Helen believes there have been five real benefits from using the multitude of channels as part of their communication strategy:

  1. Real-time feedback on real-time communications
  2. Social media has revolutionised the way they are able to reach out to diverse cultures across different geographical boundaries, and link many of them together, by giving them different channels to do this.
  3. It has helped them move away from just being an information ‘top-down’ company, by instigating all these ‘bottom-up’ communication channels. All employees now have a voice.
  4. The employees can choose which way they communicate with other employees, and how they share information with each other.
  5. Their employees are now taking responsible for their own communications and information which they are sharing with one another. They are not waiting for Virgin Media to ‘tell them something’ they are now using colleagues on the network to help instead.

I think what they have done is an excellent example of how an organisation can use social media effectively internally.

But where do they go from here?

Helen was very clear on what the social media future holds for her internal communication team:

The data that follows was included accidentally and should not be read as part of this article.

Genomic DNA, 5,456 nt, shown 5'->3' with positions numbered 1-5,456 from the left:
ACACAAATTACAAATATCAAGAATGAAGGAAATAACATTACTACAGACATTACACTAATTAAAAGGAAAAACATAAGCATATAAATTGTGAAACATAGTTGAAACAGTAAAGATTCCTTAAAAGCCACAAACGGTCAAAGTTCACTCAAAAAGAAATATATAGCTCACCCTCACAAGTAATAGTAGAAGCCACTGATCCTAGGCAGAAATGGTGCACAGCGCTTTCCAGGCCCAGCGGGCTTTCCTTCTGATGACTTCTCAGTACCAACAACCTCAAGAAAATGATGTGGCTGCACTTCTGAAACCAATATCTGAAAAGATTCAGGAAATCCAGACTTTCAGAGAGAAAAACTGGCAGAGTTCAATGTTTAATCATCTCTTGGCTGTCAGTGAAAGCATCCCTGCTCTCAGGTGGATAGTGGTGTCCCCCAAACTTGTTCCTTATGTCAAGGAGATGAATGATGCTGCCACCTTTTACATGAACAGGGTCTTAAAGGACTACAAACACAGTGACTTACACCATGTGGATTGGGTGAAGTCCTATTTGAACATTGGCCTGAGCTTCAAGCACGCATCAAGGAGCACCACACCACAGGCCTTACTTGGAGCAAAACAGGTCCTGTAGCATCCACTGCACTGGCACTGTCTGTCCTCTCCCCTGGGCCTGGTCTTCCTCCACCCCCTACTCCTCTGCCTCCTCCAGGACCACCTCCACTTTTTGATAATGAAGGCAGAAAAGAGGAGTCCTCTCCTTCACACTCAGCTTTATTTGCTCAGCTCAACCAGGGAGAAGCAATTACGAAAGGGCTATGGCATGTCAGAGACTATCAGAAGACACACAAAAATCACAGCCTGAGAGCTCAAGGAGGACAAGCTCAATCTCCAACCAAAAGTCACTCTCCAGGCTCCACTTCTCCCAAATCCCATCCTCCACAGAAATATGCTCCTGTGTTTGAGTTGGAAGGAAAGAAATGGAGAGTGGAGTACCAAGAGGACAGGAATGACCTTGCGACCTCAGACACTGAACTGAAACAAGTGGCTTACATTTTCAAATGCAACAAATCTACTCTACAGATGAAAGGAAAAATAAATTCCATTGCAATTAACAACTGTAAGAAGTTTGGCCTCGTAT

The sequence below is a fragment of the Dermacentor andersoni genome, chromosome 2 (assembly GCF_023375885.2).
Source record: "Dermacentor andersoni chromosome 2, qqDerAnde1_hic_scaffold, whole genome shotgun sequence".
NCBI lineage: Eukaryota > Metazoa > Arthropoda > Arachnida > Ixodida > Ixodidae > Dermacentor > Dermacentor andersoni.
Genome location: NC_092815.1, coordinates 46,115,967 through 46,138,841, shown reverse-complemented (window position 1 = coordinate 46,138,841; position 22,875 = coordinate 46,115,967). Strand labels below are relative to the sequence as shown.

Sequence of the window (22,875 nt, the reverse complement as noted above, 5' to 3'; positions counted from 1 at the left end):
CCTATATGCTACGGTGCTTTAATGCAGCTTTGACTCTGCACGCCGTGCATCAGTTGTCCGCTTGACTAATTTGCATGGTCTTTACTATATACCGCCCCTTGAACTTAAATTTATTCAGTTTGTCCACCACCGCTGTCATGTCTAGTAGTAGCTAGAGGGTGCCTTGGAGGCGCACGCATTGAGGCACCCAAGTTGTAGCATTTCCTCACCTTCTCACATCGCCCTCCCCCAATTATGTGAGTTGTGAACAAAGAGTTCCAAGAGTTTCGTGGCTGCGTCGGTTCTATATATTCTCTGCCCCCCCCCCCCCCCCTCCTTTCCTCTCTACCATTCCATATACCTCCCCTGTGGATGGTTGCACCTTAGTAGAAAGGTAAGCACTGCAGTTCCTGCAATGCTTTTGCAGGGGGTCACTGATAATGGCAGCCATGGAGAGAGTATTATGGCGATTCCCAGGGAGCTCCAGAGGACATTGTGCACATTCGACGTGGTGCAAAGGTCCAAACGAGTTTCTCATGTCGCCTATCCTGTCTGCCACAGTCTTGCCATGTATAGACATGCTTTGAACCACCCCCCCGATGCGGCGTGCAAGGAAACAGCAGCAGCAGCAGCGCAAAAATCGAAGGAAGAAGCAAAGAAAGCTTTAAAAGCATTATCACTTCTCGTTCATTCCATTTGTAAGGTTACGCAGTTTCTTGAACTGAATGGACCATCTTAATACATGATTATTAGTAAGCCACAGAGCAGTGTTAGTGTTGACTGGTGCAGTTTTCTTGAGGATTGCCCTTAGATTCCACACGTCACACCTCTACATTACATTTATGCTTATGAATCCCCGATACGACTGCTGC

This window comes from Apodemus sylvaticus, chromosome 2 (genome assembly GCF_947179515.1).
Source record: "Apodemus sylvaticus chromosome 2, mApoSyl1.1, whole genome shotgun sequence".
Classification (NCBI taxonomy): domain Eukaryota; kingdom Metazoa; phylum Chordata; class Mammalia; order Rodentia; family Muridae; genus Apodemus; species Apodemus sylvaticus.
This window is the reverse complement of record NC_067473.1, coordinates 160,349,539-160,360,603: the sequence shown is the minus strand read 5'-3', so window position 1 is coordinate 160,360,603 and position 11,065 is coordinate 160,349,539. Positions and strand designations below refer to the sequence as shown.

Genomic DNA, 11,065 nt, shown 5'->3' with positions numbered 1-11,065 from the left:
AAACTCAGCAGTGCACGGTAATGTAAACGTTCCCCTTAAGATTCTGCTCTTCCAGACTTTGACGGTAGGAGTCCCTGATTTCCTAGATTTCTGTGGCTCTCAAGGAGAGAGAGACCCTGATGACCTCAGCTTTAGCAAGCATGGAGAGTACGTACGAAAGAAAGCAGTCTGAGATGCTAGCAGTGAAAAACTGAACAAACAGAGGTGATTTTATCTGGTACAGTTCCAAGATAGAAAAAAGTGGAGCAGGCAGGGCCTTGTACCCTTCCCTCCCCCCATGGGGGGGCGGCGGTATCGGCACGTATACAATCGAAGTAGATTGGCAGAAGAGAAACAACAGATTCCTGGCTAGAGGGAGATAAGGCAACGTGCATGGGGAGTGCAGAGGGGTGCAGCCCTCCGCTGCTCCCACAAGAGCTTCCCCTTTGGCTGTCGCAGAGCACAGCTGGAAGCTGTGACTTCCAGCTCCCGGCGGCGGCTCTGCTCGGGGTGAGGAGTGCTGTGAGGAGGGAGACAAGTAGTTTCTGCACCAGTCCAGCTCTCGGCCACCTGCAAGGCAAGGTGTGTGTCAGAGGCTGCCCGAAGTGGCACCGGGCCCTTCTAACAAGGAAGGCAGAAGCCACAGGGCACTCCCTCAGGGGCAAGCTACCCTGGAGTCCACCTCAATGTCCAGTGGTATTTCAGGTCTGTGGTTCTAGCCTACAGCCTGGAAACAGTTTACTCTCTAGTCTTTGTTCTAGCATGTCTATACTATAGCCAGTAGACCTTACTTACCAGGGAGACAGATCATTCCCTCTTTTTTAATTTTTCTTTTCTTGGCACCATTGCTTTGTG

• Personalisation
  • Cutting out the noise – making the communications more relevant
  • Crowdsourcing
  • More blogs

I, for one, will be watching them with interest, to see how they keep this level on innovation going!

I will be sharing some of the other good presentations with you over the next few weeks.

Important footnote: While Virgin Media may well be doing a great job with internal comms, they need to link this department up with the operational teams such as customer services! The Virgin Media team obviously have people using keyword tracking (as they should of course), for anyone that mentions their brand name on Twitter. Then they (very kindly) try and engage with you on Twitter to identify and deal with issues. That bit they do well.

But the problem then comes when you have to actually engage with their pitiful customer services department. >> How do I have the right to say this? >> I have been a customer from the start and have many examples of inadequate and abysmal customer service from employees that shouldn’t have even been let near a phone, let alone a customer!!

Virgin Media’s challenge>>>>> using social media externally, as successfully as they have done internally!

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We consult, train, tweet, blog, text, post, speak, share, read, update, photograph, video and talk about recruitment. At Sirona Consulting we work with companies, recruitment agencies, RPO’s HR & recruitment technology vendors and conference / event organisers, helping them understand and integrate social media into their recruitment strategies. We have have been doing this now for twelve years, working with many companies along the way, from small independent recruiters right through to large international companies. We are honest, ethical and have experience of working across a range of different industry sectors delivering success in the UK, Europe, Middle East, APAC and the United States.